Reality Check: Holding on to Your Keys

Of the clever book titles I’ve found, “People Can’t Drive You Crazy If You Don’t Give Them The Keys” by Dr. Mike Bechtle is among the catchiest.
Bechtle clearly identifies that there are some things we can change and other things that we can’t. The fact that he titled a chapter, “Stop Yelling at the Toaster Oven” will give you a general idea of his suggestions.
Sam has anxiety. He has seen himself as an anxious person for so long, he can’t imagine not feeling at least a little anxious.
When all is going smoothly and according to routine, Sam functions reasonably well. However if anything pops up that he perceives as being threatening, he goes into turmoil, imagining only the worst possible outcomes.
When Sam’s boss said, “Come see me before you go home tonight,” Sam spent the whole day worrying. “I must have done something wrong. What if I get fired? How will I pay my rent? Who will take my cat?”
His palms sweat, his face flushes, and his stomach churns. He can’t concentrate. He won’t talk to anyone because he suspects that everyone knows something that he doesn’t. He sees people in conversation; they are certainly gossiping about him! He starts resenting them. They were never really his friends anyway.” And that’s how Sam’s thoughts go.
As you can imagine, Sam gets no work done the rest of the day. Finally, quitting time approaches, and despite the shakes and the sinking feeling, Sam goes to see the boss and hears, “Oh, thanks Sam. I was wondering if you’d like to join the bowling team.”
Sam is speechless. All day long, he imagined elaborate scenarios, all of which ended with him being homeless, jobless, and friendless. But now, he still has a job, still has a home, and might even make some friends on the team. Who could have seen that coming?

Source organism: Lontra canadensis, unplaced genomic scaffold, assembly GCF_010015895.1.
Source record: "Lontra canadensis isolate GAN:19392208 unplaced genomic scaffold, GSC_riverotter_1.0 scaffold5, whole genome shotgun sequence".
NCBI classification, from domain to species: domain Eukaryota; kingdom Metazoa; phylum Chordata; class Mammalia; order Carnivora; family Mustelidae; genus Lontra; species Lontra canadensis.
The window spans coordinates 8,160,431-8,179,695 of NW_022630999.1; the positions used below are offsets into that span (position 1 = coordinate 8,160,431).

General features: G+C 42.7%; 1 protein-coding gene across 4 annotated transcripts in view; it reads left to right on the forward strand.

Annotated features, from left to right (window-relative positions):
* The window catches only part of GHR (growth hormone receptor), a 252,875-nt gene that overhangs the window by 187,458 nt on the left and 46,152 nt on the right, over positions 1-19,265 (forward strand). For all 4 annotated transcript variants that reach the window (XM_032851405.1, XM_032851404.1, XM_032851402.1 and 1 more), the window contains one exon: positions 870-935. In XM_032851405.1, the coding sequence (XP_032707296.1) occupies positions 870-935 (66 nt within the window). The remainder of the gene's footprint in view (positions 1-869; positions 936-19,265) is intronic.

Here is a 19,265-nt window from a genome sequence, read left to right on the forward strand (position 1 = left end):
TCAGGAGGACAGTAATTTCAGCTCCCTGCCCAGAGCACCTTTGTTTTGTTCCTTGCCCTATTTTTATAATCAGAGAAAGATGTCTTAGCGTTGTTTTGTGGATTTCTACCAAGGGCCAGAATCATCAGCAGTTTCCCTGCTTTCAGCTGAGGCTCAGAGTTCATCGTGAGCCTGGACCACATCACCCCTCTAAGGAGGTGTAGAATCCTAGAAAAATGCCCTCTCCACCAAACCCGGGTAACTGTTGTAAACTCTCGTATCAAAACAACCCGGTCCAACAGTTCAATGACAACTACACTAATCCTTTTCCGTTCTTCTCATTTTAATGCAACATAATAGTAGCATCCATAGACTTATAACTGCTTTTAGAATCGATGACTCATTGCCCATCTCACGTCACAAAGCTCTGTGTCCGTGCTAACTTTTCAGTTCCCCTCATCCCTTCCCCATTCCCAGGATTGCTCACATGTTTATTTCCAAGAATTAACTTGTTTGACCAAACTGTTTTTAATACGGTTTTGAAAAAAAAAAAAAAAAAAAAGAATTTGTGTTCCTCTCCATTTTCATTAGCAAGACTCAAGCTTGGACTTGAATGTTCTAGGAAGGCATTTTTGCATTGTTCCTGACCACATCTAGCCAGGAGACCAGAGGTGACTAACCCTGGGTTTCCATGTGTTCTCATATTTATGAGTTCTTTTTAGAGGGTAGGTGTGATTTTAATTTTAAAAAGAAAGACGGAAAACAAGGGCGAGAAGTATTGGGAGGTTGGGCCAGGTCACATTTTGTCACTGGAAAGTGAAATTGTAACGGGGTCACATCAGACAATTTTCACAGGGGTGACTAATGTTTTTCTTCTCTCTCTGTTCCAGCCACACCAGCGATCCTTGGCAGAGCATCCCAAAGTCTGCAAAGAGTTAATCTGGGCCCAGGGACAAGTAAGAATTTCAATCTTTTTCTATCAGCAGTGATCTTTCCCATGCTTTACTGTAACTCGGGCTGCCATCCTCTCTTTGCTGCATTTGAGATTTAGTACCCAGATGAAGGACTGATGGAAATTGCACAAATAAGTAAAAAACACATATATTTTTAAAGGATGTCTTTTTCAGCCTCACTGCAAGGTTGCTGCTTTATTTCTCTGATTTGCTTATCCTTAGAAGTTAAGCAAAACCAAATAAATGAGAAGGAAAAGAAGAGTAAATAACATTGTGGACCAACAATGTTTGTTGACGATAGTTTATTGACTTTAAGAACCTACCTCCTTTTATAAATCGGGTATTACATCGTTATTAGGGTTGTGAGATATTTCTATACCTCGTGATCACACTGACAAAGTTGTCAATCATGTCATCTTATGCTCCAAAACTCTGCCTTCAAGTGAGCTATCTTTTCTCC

Sam could not have known what the boss was going to say. There are many things we don’t know or can’t control. However, one thing Sam does know now is that he wasted one whole precious day of his life agonizing over something that had no connection to reality.
It’s easy to identify when we’ve fretted time away in an unhelpful way after the fact. That doesn’t mean it’s easy to get ourselves out of a state of anxiety when we don’t know what the future holds.
However, Sam saw what happened to him over the course of that day, and has decided he wants to make a change.
Bechtel offers some suggestions for managing thoughts and emotions, one of which is “Pay attention to our thoughts.”
When you detect that your emotions are leading you down a path that you know from experience is not helpful, pay attention to your thoughts. Is the threat that’s causing your anxiety a real threat? Or are your emotions leading your thoughts, like a haphazardly-moving emotional kite pulling you along by a string?
It’s not easy to stop thinking about something, but we can replace thoughts with other thoughts.
Next time, rather than letting his thoughts wander all around, “What if?” anxious Sam could instead choose to focus intently on his work for the day. The time will pass regardless; he may as well be productive.
Sam could also change his actions; instead of avoiding his co-workers, he could make a deliberate effort to have conversations.
If Sam believes, “I can’t stop thinking about…” he is giving up the keys to his thoughts instead of holding on to them himself.
When Sam deliberately chooses thoughts and actions, he takes a step toward getting himself back in his own driver’s seat, more in charge and in control over his life.

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